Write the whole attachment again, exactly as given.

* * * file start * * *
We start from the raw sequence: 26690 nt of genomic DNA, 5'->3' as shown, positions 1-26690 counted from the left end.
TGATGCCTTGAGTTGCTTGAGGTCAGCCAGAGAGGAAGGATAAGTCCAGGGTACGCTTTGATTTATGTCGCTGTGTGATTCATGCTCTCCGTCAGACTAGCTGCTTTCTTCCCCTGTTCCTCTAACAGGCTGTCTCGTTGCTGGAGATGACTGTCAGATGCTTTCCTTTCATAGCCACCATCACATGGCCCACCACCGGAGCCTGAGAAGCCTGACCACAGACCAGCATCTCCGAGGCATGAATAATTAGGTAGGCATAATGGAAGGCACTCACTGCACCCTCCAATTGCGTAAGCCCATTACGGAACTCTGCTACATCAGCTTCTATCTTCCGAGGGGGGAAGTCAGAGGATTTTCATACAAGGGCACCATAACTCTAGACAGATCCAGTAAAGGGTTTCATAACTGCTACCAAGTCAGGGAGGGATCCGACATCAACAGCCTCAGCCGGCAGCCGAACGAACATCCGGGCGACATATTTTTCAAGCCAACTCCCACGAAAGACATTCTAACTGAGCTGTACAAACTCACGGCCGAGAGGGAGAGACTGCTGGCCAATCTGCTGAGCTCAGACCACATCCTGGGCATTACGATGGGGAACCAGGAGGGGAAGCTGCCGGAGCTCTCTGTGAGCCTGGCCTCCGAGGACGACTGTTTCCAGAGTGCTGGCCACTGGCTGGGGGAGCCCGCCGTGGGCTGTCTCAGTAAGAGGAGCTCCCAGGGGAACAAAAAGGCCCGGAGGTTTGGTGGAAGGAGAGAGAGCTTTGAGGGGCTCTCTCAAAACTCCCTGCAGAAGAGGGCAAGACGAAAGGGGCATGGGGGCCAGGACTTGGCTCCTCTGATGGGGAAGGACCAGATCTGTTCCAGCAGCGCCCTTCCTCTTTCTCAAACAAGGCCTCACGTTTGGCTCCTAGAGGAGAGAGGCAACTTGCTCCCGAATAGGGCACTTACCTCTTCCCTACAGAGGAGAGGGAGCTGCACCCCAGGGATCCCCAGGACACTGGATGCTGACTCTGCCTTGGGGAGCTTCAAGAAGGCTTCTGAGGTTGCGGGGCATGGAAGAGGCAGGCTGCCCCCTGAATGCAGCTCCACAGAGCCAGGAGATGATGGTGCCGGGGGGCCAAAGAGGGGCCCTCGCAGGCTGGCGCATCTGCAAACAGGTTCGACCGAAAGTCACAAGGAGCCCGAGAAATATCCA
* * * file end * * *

We start from the raw sequence: 26690 nt of genomic DNA, 5'->3' as shown, positions 1-26690 counted from the left end.
TGATGCCTTGAGTTGCTTGAGGTCAGCCAGAGAGGAAGGATAAGTCCAGGGTACGCTTTGATTTATGTCGCTGTGTGATTCATGCTCTCCGTCAGACTAGCTGCTTTCTTCCCCTGTTCCTCTAACAGGCTGTCTCGTTGCTGGAGATGACTGTCAGATGCTTTCCTTTCATAGCCACCATCACATGGCCCACCACCGGAGCCTGAGAAGCCTGACCACAGACCAGCATCTCCGAGGCATGAATAATTAGGTAGGCATAATGGAAGGCACTCACTGCACCCTCCAATTGCGTAAGCCCATTACGGAACTCTGCTACATCAGCTTCTATCTTCCGAGGGGGGAAGTCAGAGGATTTTCATACAAGGGCACCATAACTCTAGACAGATCCAGTAAAGGGTTTCATAACTGCTACCAAGTCAGGGAGGGATCCGACATCAACAGCCTCAGCCGGCAGCCGAACGAACATCCGGGCGACATATTTTTCAAGCCAACTCCCACGAAAGACATTCTAACTGAGCTGTACAAACTCACGGCCGAGAGGGAGAGACTGCTGGCCAATCTGCTGAGCTCAGACCACATCCTGGGCATTACGATGGGGAACCAGGAGGGGAAGCTGCCGGAGCTCTCTGTGAGCCTGGCCTCCGAGGACGACTGTTTCCAGAGTGCTGGCCACTGGCTGGGGGAGCCCGCCGTGGGCTGTCTCAGTAAGAGGAGCTCCCAGGGGAACAAAAAGGCCCGGAGGTTTGGTGGAAGGAGAGAGAGCTTTGAGGGGCTCTCTCAAAACTCCCTGCAGAAGAGGGCAAGACGAAAGGGGCATGGGGGCCAGGACTTGGCTCCTCTGATGGGGAAGGACCAGATCTGTTCCAGCAGCGCCCTTCCTCTTTCTCAAACAAGGCCTCACGTTTGGCTCCTAGAGGAGAGAGGCAACTTGCTCCCGAATAGGGCACTTACCTCTTCCCTACAGAGGAGAGGGAGCTGCACCCCAGGGATCCCCAGGACACTGGATGCTGACTCTGCCTTGGGGAGCTTCAAGAAGGCTTCTGAGGTTGCGGGGCATGGAAGAGGCAGGCTGCCCCCTGAATGCAGCTCCACAGAGCCAGGAGATGATGGTGCCGGGGGGCCAAAGAGGGGCCCTCGCAGGCTGGCGCATCTGCAAACAGGTTCGACCGAAAGTCACAAGGAGCCCGAGAAATATCCA